Plastic pollution drastically endangering marine life, contaminates human food chain

07 Feb 2022 01:02pm
Plastic pollution globally threatens marine ecology and the human food chain. - 123RF Photo
Plastic pollution globally threatens marine ecology and the human food chain. - 123RF Photo

SHAH ALAM - Marine life and sea salt are becoming among the most contaminated food source stemming from plastic waste ending up in the sea.

Plastic pollution in the marine ecosystem and its food source will subsequently give a huge impact on human health as we are depending on seafood as a large part of our food chain.

Plastic pollution is even linked to contributing to chronic diseases among humans such as endocrine disorders and cancer, among others.

Environment lecturer at Universiti Putra Malaysia Professor Dr Haliza Abdul Rahman said Malaysians are not exempted from facing these health risks as we failed to manage plastic waste that has led to ocean plastic pollution.

According to Haliza, Malaysians used nine billion plastics a year, a large part of which, ends up in the ocean.

“Research suggest that the country produce 0.94 million tonnes of mismanaged plastic waste and 0.14 to 0.37 million tonnes of plastic may have ended up in the sea.

“If plastic waste is not managed well, it will create an island of plastic waste in the middle of the ocean due to rainwater (carrying the plastic waste) through rivers and ending up in the ocean,’’ she said to Sinar Harian.

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She explained further that plastic floating in the sea absorbed dangerous and toxic pollutants such as polychlorinated biphenyls (PCBs), chlorinated pesticides (DDT) and polycyclic aromatic hydrocarbons (PAH).

Haliza stressed that the sustainability of marine life and human health will be endangered when marine food sources are polluted by microplastic and nano plastic waste.

“Small plastic particles that lasted in the sea for decades not only threaten marine life but also pollute the entire marine ecosystem,’’ she said.

For Turtle Conservation Society of Malaysia (TCS) project Manager, Dylan Wang said marine life such as turtles usually eats plastic waste as they often confuse the material for food.

“When they eat plastic waste, it is hard for their stomach to digest the plastics, so they do not get nutrition from the right food.

“I have even collected turtle eggs enveloped with plastic waste. Because if they (the turtles) took their time to lay eggs, we would go and take a look and find plastic at where they lay eggs, so we have to pull the plastic out,’’ he said to Sinar Harian.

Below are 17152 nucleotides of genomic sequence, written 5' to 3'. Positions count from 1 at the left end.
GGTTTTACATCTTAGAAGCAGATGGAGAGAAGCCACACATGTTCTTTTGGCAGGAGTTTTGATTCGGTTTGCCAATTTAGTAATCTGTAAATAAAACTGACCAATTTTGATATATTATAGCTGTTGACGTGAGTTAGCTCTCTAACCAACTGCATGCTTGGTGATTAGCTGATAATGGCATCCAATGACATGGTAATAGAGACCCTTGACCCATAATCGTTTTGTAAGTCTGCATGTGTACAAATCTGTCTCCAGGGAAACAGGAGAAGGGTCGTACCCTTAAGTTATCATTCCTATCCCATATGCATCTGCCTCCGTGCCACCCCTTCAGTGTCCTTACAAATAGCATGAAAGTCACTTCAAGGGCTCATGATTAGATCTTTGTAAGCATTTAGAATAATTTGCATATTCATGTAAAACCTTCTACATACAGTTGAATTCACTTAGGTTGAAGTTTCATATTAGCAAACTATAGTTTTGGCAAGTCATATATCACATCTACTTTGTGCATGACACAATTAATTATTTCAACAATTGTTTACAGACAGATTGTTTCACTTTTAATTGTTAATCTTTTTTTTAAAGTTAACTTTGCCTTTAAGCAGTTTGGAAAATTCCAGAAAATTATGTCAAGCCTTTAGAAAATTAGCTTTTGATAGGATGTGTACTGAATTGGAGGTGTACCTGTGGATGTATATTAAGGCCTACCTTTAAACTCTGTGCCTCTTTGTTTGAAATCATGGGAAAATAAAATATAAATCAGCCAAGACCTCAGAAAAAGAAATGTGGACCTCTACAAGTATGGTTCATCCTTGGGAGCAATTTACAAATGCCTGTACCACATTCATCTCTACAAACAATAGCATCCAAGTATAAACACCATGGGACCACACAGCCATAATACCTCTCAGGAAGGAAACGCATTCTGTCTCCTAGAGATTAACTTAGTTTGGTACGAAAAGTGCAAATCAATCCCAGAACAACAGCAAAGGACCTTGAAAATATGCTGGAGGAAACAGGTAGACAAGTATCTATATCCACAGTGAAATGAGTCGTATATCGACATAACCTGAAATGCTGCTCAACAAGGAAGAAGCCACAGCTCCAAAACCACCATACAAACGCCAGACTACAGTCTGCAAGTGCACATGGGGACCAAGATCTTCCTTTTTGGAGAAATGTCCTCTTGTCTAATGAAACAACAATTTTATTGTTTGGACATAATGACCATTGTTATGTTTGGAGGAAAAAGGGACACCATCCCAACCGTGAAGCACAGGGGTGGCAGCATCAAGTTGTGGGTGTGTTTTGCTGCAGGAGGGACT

Commenting further, Dylan said the continuous plastic waste problem in the country is now a global issue that can lead to the extinction of certain marine life.

“I once buried a Baning tortoise ( Asian forest tortoise) and after three months, I dug it up again to get the bones and its shell.

“In its shell, despite the organs being completely gone, the plastic waste remain,’’ he said.

Haliza also stated that some 663 species of aquatic animals, including turtles, are reported to face negative effects from plastic pollution.

“All levels of sea life is at risk. From planktons to larger animals such as seagulls, seals, turtles, dolphins and whales.

“As many as 100 million marine mammals are killed each year due to plastic pollution as they thought it was a food source,’’ she said.

“The report on whales dying from plastics are not uncommon either,’’ she added.

Dylan also stated that the non-governmental organisation is ready to work with the government to help increase awareness among the masses on keeping the oceans clean thus saving marine life in the process.

“The government plays an important role in ensuring plastics usage in hypermarkets, food stalls are reduced.

“Society has used plastic for decades so to ask them to change their habits, is hard.

“So we need to conduct awareness campaign in each school so that they can even influence their parents,’’ he said, adding that the youth also plays a huge role in raising awareness on plastic pollution.

Weighing on the matter is also Sahabat Alam Malaysia (SAM) honorary secretary Mageswari Sangaralingam who stressed that plastic waste, which contains toxic chemicals, is a grave danger to both marine ecology and human lives.

Mageswari then urged the government to enact better control measures to reduce plastic usage and its production.

She also that the issue of plastic waste will be discussed at the Fifth Session of the United Nations Environment Assembly (UNEA 5.2) at the end of February, to work on a new global agreement to combat the matter.

“The new global agreement must eradicate the toxic effect of plastic throughout its life cycle, from their production, usage and disposal stage.

“It also has to provide a remedy to affected communities and reduce the toxic effects of plastic.

“Therefore we asked the government to support the Rwanda-Peru resolution for the upcoming negotiations for the global plastic treaty,’’ she said, referring to the UNEA 5.2.